Monday, 5 April 2010

I have been keeping my fingers crossed that the pallid swift and lesser kestrel would stay in Suffolk until this weekend as we were heading to Minsmere for some birthday festivities. Unfortunatly the kestrel had not bee seen since Wednesday but we managed to get some great views of the swift at Kessingland.

The weather en-route was very dodgy with heavy rain, hail and beautiful sun and we wondered what would greet us when we arrived. After driving around (the wrong bit) Kessingland, we eventually found the right track that led us to the spot. Got out of the car and asked a birder where best place to see the bird was. He just pointed up and it was flying about over our heads! The bird was feeding over the edge of a sewage works and fishing pits giving good views although not coming down to low levels. I did manage to get a few shots but this one is the best and did need some editing. Against the grey clouds the overall brown plumage stood out but it was very difficult to see the scaly underparts and I only did see them briefly once. After about 20mins a large storm moved in from the south and the bird moved away before it arrived. Male chiffchaff and blackcap were also singing at the site.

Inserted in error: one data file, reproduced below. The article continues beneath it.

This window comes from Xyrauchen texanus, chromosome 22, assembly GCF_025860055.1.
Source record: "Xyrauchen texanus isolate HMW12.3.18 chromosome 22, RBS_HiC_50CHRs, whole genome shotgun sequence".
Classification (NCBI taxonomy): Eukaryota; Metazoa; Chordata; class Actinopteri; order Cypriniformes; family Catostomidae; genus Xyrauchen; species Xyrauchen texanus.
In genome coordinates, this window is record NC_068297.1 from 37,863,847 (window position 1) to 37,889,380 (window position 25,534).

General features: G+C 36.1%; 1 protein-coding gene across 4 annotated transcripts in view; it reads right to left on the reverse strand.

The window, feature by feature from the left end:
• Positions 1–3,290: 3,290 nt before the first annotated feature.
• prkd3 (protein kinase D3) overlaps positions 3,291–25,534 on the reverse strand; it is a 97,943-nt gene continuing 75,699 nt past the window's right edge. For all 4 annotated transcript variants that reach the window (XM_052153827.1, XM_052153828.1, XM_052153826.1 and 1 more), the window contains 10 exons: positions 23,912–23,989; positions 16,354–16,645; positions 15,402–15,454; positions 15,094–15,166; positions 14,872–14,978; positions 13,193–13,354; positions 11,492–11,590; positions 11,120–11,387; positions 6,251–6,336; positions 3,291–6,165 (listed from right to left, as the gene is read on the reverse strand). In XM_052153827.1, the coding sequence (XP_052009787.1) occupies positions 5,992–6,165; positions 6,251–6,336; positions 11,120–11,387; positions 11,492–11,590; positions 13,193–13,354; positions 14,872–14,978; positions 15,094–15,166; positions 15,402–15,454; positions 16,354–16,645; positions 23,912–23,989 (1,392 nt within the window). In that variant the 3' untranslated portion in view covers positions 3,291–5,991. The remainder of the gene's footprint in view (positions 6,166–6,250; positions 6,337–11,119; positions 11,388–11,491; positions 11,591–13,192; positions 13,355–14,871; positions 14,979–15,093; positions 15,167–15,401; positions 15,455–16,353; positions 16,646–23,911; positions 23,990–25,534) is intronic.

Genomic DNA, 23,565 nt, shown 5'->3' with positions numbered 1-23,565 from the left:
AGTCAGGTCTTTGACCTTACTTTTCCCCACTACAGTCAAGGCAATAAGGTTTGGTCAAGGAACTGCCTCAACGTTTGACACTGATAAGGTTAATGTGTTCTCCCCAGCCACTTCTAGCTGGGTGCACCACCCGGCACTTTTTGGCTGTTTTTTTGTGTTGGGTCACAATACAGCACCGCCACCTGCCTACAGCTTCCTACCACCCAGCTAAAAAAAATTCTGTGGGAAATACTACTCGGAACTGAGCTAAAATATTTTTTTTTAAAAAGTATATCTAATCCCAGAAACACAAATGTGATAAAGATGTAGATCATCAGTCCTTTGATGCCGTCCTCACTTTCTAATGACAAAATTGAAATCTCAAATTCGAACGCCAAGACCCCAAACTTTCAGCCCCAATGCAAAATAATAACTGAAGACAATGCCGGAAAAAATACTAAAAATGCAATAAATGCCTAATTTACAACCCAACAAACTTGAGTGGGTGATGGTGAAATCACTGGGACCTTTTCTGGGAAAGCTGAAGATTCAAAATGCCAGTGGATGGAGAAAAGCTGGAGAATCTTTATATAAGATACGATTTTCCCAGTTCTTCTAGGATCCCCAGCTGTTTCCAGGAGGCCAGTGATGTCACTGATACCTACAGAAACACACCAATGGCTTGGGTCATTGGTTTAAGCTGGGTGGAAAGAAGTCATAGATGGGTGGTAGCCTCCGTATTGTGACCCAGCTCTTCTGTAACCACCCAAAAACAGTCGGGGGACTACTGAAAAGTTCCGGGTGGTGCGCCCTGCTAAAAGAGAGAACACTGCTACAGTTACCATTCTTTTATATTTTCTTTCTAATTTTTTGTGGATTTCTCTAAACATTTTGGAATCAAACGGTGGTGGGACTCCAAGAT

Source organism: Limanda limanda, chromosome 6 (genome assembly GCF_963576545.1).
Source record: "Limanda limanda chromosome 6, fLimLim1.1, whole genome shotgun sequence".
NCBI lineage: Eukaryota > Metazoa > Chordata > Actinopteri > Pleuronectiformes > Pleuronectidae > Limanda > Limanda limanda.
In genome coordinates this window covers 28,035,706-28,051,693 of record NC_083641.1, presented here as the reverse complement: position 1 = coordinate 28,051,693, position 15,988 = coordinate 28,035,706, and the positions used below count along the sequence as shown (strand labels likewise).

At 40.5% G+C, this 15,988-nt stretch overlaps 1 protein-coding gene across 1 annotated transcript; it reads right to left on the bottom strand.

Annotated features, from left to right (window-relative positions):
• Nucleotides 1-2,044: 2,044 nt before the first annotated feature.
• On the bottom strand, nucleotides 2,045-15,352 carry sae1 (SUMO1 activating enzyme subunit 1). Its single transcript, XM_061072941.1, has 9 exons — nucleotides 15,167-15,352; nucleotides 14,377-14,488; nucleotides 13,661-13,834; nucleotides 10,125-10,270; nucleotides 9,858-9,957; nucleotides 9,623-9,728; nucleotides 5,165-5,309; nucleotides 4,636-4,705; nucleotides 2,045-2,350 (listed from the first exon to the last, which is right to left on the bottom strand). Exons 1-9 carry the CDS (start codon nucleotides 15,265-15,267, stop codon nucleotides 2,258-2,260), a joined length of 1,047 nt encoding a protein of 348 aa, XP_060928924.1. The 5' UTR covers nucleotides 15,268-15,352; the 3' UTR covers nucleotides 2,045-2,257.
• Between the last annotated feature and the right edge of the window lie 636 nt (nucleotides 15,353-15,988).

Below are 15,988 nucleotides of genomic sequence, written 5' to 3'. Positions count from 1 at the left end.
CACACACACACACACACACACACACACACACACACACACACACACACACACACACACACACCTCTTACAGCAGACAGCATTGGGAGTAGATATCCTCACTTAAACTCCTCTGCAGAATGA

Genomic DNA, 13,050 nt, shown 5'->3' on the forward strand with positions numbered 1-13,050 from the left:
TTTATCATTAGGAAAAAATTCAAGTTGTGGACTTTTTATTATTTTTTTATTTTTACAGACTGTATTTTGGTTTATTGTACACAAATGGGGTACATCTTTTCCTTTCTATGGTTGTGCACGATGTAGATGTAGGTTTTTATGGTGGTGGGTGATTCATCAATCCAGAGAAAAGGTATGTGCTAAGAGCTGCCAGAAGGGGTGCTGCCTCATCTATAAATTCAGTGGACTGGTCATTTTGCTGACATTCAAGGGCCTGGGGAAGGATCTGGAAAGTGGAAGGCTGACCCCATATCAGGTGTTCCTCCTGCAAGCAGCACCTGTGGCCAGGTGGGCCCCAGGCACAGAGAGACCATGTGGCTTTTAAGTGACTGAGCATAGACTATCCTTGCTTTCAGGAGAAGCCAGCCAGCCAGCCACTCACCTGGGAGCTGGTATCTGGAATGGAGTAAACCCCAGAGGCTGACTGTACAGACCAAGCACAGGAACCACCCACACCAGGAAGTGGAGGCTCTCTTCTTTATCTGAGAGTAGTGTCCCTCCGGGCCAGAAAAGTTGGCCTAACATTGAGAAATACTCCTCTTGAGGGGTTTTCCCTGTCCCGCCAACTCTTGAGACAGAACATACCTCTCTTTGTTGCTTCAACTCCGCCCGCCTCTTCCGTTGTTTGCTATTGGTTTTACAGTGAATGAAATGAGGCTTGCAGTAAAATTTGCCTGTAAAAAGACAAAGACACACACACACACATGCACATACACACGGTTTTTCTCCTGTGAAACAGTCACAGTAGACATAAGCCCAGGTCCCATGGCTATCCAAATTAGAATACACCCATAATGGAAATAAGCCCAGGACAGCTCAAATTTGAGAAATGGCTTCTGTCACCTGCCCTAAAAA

Everyone was out by the time we made it to Minsmere, so we decided to go and have a look for bitterns at Island Mere. As soon as we got into the hide a bird was showing the reeds to the left of the hide. The bird was just back from the edge and obscured but did come out into full view after about 30mins. With the hide full, as soon as it appeared the noise from everyone calling it out pushed it back into cover. Consolation was a cracking summer-plumaged water pipit feeding just outside the hide.

I decided to go back early on Sunday to see it I could get any photos when it was quieter. Got to the hide just before 7am and the light was not good. There was a thick fog and you couldn't see the other side of the mere. 3 bitterns were booming (Adam heard 8 earlier) and one in flight briefly but none showing. Before the fog cleared, 5 feral barnacle geese flew by and at least 3 med gull were flying around in the fog. Once the fog cleared, a pair of little grebe started to display and nest build, a snipe appeared and the marsh harriers became active.

common snipe, barnacle goose, male marsh harrier

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